Drama on Niles Pond

niles pond drama

While walking very early by Niles Pond one morning recently, the peace and serenity of the place was suddenly shattered by the persistent distressed crying of a duck at the far wooded end of the pond.  I looked for her and the cause of her distress, but it took some time to locate her in the reeds.  Then I saw the reason for her mournful cries.  This coyote had apparently gotten her mate and possibly her babies as well.  I couldn’t see what he was feeding on, but her cries made it obvious that it was something very dear to her, and since there was no mate at her side, I assumed he must have been watching the nest while she went out to feed and was caught unawares by the coyote.

When I started photographing, both he and the duck looked in my direction.  He seemed to know I was too far away to be of any concern to him, so he yawned and went on about his business.  The duck however kept looking in my direction and crying, as though pleading with me to do something.  My heart went out to that poor devastated creature.  I know coyotes need to eat, and it is better for him to feed on a duck than someone’s pet cat or dog, but it still made for a sad start to my day, and a much sadder start for her’s.  The coyote however was satisfied.

E.J. Lefavour

http://www.hobbithousestudio.com

10 comments

  • I’m so sorry E.J–what a terrible way to start the day.

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    • Yes, it was pretty sad. While I don’t begrudge coyotes food for themselves and their young, I wish they would just eat rats – the only animal I can think of that I wouldn’t feel quite so bad about seeing eaten.

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  • Nice pix.
    The coyotes seem pretty active. One ran across my lawn this morning. Of course my camera was upstairs. Take special care of your pets. Lucy’s off leash days in the garden are over for now.

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    • Yes Marty, they do seem to be particularly active recently. They must have pups to feed. I heard the most godawful cries in the middle of the night on the low tide flats of Smiths Cove when a Canada Goose was caught, I assume by a coyote although I didn’t see it happen, just heard it. We used to have a good population of cats on Rocky Neck – now there are only indoor cats and a few very fast and clever outdoor cats. Coyotes are being seen more and more often in broad daylight strolling down our streets, so I wouldn’t leave any small pet outside unsupervised.

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  • I live in the Wingaersheek area and have seen many foxes during the early morning, I have a small dog and she’s always on a leash.

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  • Great shots! I agree it’s not how a good start to a day.

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  • Off to a rough start in the morning but keen eye and caught the coyote. Out west they tend to walk the shores and riverbanks when the Rio Grande was moe than the trickle it is now due to drought – Coyotes as they know many birds and duck’s geese stay close to water pretty easy to flush them out and true to form will not abandon nest until it’s to late rarely get away. Coyotes seem to be moving in more and more – I don’t recall them too often in 60’s saw lots of foxes but mostly in the woods not around houses. Did have a lot of squirrels and racoons…Very good observations by all above…Thanks EJ Dave & KIm :-):-)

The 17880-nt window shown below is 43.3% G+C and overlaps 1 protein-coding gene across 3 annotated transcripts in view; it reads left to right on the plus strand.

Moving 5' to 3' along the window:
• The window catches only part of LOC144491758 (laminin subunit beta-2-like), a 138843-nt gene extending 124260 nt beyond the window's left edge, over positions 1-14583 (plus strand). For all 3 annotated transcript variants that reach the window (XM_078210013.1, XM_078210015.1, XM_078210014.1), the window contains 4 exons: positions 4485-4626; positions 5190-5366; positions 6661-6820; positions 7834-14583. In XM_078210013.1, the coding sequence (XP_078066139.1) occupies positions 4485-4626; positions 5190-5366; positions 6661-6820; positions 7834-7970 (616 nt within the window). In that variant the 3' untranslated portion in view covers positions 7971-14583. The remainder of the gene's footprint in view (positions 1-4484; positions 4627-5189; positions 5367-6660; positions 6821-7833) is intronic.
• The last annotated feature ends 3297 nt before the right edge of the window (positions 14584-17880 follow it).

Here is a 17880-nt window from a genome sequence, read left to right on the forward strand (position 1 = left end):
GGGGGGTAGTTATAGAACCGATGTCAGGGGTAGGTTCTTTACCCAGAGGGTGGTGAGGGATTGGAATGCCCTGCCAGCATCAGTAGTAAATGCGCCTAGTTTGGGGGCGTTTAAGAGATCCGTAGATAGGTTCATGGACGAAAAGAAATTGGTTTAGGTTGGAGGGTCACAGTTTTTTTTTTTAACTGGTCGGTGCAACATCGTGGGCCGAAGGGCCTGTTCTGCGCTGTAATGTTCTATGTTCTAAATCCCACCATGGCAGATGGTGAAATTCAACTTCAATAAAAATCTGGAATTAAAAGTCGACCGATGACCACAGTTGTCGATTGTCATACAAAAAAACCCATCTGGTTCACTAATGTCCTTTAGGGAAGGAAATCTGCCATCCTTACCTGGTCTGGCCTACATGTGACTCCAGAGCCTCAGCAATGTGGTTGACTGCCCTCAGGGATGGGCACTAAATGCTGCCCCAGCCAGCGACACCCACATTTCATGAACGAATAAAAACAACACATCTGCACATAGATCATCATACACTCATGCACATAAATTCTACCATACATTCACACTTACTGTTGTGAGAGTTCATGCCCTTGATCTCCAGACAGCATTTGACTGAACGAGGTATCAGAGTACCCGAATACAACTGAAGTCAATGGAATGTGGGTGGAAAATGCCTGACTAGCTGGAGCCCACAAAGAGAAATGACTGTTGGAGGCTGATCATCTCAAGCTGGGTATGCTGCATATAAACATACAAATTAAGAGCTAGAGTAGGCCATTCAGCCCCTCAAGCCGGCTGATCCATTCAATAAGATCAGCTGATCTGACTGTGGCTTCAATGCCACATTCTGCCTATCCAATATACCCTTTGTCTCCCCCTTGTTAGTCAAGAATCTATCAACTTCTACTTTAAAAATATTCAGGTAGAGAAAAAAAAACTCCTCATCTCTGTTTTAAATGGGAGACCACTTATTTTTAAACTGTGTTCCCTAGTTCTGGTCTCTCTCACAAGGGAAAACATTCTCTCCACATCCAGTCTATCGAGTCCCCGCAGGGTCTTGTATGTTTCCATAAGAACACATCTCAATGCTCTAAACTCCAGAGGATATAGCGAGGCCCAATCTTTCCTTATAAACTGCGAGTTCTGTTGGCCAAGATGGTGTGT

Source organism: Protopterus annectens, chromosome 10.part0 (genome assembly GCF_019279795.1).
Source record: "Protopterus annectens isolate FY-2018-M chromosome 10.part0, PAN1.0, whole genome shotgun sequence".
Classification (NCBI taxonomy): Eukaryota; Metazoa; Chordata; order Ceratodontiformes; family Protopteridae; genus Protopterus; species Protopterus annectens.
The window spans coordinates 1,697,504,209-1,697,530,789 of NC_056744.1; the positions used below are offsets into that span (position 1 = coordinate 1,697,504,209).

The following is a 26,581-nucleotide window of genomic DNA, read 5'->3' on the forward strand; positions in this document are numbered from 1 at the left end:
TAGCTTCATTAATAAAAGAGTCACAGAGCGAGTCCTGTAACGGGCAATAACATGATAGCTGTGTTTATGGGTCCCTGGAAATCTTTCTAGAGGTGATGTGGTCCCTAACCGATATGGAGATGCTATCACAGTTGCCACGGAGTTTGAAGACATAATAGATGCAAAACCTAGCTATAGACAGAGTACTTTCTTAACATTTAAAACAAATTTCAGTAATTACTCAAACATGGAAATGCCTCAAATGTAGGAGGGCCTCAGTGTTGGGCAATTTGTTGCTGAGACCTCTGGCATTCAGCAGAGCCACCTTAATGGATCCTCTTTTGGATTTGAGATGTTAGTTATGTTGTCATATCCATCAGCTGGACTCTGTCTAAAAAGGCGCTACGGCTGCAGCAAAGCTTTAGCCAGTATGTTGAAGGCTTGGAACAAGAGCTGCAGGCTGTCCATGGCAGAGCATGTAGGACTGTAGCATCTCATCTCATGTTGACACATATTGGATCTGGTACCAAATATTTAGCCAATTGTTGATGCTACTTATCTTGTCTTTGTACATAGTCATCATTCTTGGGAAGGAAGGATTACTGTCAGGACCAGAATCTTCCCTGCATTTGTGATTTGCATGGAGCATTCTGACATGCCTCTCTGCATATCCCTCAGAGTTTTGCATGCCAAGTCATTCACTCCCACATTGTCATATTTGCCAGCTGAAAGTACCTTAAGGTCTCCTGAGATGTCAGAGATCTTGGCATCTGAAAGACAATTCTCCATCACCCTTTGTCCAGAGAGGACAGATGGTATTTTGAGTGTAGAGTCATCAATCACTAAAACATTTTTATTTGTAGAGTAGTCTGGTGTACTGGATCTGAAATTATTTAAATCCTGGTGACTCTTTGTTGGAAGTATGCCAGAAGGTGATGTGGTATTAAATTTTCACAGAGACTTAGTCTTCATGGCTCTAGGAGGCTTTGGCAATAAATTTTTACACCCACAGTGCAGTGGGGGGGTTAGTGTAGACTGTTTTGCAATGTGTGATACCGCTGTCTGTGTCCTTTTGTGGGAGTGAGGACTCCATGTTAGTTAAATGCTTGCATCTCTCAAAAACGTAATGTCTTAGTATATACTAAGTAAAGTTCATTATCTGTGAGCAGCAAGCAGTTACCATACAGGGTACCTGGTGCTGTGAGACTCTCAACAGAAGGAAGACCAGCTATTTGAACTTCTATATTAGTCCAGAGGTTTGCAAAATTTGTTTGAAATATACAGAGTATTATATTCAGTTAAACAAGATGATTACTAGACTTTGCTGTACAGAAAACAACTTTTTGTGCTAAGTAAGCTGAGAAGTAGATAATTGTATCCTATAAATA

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  • great shots, EJ and your compassionate commentary moving, too. I feel the same way for the fowl in Magnolia by Clarke Pond…The ducks are adorable, but every so often fate takes a turn (or a fast car here) and changes everything. That we are all aware of the beautiful creatures around us is most important. Thank you for sharing your experience.

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  • A week ago I found a dead cygnet early morning at the edge of niles pond. I don’t know what happened to it. It had a 2 inch gash on its belly near the inner thigh. I buried the poor thing. Last night something got another cygnet. I suspect coyotes, I heard them yipping near the swans resting spot. This morning there were a bunch of white feathers. Now there is only one cygnet left. As much as I love the swans I wish they would nest someplace else, niles pond is not a safe place for them.

    On another note, the coyotes here are not afraid of people. I have had them in my yard going after my two med/large size dogs. My dogs were aggressive and the coyote did not back down. The coyote stood a foot in front of me growling. I grabbed both dogs by the collars and ran into my house. It stayed in the yard even while I was yelling and screaming at it. Very very scary.

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    • I am really sorry to hear that. I knew that one of the cygnets had been taken. I photographed the two of them a couple of days ago, and they had gotten large enough that I thought they were safe from snapping turtles anyway. The aggressiveness of the coyotes toward you and your dogs is alarming. A similar incident happened here on Rocky Neck, where the coyote brazenly strutted down the street while being yelled at, as though he could care less, and then sat down under a street light and glared back at his aggressor. It wasn’t until some unknown driver headed directly at him that he ran away. They are part of the wildlife here on Cape Ann and need to eat, but being aggressive toward us and our pets is unnecessary and unacceptable. There is plenty of wildlife for them to eat (unfortunately cute bunnies, swans, geese and ducks are included on their menu) for them be able to cohabitate peacefully with us and leave our cats and dogs alone.

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